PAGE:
Diamonds again anglers' best friend



ON THE CHOPTANK RIVER -- More than 40 years ago, Boog Powell found his major league progress slowed by a first baseman nicknamed Diamond Jim.

Yesterday, another Diamond Jim gave Powell a tough time, unceremoniously slapping the Orioles legend with its tail and leaving him soggy.

"This is one of the few times you'll see me do this," said Powell, an avid fisherman, as he let the feisty, 28-inch striped bass slide through his fingers and into the depths.

Before the escape, a state biologist decorated that fish and four others with slender, neon-green tags. The state will tag and release five stripers each week for 13 weeks as part of "The $1 Million Fishing Challenge: The Return of Diamond Jim."

Catch one of them between Saturday at midnight and the next Friday, and you'll win $25,000. (Just don't remove the tag until a state biologist arrives to certify it.)

Why Diamond Jim? For three years, starting in 1956, the state ran a fishing contest by that name in which anglers looked for a single striped bass with a diamond-studded gold tag in its lower jaw.

Sports Illustrated devoted a page to it and a television starlet, Joanne Bayes, flew down from New York to purr, "Look before you eat," to kick off the contest.

No one won that first year or the last one. But in between, a Bethlehem Steel worker, Bill Simmons, caught the sparkling fish and the $25,000 prize.

In addition to the 65 fish named Jim, the Department of Natural Resources will be tagging between 1,000 and 1,500 fish statewide - from Garrett County's Deep Creek Lake to rivers on the Eastern Shore -with dark green markers. Striped bass, white perch, croaker, trout, crappie, sunfish, walleye and largemouth and smallmouth bass have been targeted.

Unlike last year's tournament in which anglers with tagged fish competed for a luck-of-the-draw chance at cash prizes up to $1 million, this one has guaranteed prizes ranging from pickup trucks to boats to cash.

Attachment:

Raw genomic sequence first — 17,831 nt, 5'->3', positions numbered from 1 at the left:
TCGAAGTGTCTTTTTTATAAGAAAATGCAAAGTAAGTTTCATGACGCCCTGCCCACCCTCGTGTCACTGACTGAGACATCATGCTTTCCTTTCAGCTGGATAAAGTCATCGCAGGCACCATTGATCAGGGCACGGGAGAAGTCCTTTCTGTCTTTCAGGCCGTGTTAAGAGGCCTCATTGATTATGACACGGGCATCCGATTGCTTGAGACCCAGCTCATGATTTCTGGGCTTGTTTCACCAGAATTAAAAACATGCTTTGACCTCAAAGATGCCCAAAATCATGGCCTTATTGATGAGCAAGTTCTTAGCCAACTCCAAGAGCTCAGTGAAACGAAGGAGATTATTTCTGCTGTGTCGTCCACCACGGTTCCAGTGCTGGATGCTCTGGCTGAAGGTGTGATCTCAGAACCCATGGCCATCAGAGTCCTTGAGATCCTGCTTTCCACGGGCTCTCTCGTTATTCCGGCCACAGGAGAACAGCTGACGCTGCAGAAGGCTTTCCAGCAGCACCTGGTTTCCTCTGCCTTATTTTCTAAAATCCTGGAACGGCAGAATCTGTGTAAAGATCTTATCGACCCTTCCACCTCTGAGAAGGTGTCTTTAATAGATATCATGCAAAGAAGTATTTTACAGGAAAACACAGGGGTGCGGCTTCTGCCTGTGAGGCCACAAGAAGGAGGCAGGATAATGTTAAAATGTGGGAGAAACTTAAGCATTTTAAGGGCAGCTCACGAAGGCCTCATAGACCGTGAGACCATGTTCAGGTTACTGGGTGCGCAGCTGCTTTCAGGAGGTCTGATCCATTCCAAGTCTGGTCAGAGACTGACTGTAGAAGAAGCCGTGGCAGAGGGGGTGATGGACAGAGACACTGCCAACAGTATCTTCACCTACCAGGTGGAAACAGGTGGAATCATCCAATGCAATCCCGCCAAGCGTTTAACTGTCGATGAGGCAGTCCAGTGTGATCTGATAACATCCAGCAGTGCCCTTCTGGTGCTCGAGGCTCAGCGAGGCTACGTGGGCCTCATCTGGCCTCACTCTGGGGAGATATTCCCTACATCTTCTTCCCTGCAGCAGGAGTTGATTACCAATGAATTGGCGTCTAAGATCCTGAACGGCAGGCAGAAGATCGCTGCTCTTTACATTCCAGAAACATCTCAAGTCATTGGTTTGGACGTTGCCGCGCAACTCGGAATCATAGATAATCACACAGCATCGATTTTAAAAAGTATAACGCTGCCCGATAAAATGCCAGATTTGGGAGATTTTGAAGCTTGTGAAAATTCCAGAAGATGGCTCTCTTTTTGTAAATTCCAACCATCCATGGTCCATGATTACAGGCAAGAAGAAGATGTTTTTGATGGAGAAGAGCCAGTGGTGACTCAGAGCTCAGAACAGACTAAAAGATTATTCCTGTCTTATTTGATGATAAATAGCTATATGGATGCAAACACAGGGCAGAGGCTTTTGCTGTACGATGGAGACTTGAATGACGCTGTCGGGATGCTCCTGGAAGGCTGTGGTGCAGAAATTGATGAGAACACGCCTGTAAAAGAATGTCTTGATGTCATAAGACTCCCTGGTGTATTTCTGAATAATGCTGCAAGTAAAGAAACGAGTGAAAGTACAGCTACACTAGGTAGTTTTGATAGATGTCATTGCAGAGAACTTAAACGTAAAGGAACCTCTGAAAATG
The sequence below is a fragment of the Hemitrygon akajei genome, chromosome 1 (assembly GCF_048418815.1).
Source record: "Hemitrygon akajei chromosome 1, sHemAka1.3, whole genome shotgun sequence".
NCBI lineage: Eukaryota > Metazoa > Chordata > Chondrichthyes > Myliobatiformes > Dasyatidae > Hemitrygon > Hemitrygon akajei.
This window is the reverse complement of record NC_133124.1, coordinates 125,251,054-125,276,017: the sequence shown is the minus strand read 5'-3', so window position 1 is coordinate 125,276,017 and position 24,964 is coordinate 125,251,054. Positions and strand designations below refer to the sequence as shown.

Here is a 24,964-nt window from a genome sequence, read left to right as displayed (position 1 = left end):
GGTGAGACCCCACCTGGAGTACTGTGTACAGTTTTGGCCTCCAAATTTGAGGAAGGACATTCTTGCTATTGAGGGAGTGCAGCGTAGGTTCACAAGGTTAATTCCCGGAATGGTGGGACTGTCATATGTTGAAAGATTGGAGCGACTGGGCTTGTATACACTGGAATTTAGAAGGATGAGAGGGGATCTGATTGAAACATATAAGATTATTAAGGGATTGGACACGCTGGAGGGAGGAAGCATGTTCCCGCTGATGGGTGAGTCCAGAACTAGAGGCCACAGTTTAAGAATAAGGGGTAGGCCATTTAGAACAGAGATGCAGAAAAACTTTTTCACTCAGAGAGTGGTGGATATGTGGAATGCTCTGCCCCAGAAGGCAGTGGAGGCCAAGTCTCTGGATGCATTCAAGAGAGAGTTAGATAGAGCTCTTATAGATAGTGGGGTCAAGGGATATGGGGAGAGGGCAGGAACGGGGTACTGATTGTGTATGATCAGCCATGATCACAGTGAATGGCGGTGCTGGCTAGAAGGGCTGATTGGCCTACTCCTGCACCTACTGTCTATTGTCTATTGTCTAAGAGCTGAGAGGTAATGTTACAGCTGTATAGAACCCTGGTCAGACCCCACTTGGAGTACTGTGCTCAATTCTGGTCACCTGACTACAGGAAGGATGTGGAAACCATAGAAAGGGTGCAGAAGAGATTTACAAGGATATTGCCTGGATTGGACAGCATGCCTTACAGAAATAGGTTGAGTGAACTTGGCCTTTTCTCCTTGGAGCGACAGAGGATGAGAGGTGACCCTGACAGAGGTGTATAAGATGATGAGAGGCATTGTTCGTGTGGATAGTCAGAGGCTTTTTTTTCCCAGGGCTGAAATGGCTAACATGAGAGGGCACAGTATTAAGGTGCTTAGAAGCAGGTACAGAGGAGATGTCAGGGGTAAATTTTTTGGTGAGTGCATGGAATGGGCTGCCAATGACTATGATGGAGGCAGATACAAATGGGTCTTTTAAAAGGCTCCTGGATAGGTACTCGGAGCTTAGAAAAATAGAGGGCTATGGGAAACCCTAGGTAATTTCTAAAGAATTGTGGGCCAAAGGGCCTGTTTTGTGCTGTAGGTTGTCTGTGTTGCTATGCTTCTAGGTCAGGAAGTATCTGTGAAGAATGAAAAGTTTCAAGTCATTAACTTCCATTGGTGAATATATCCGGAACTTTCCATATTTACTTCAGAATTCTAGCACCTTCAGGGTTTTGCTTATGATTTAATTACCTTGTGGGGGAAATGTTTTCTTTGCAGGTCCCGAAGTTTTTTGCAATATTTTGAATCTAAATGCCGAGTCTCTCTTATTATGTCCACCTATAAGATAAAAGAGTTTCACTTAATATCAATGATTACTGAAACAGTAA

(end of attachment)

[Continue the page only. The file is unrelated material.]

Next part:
On Friday at 9 a.m., the top prizes will be on display at Annapolis City Dock.

Marty Gary, a DNR biologist, acknowledged the state had a lot to learn after the "foot-in-the-door" contest last season, which resulted in the awarding of many gift certificates, but no cash.

"We talked to anglers and charter captains and others in the business. We listened to everyone," he said. "This year's contest is a compilation of several different contests, the best of the best rolled into one."

To signify a new era, the state recruited Powell to throw out the first fish.

A flotilla of three charter boats, led by Capt. Buddy Harrison, left Tilghman Island at noon to rendezvous at the mouth of the Choptank River with a small, state-owned boat holding 10 robust striped bass.

Powell gingerly stepped from one deck to another and helped biologist Beth Versack wrestle the fish chosen to be the first Diamond Jim from a net into a wooden cradle. With the burly Powell trying to maintain a grip on the wiggling fish, Versack used a small surgical instrument to attach a tag to the fish's side.

As TV cameras rolled on nearby boats, Powell lifted the fish in one motion and held it aloft. Then, he lowered it over the side and it bolted. Twice more he aided Versack before calling it a day.

Powell laughed as he recalled that this was not his first encounter with a Diamond Jim. Slugger "Diamond Jim" Gentile, the Orioles first baseman in the early 1960s, forced the slow-of-foot Powell to play left field.

"That sucker," Powell joked, "kept me out of the big leagues for five years."

For tournament details, go to

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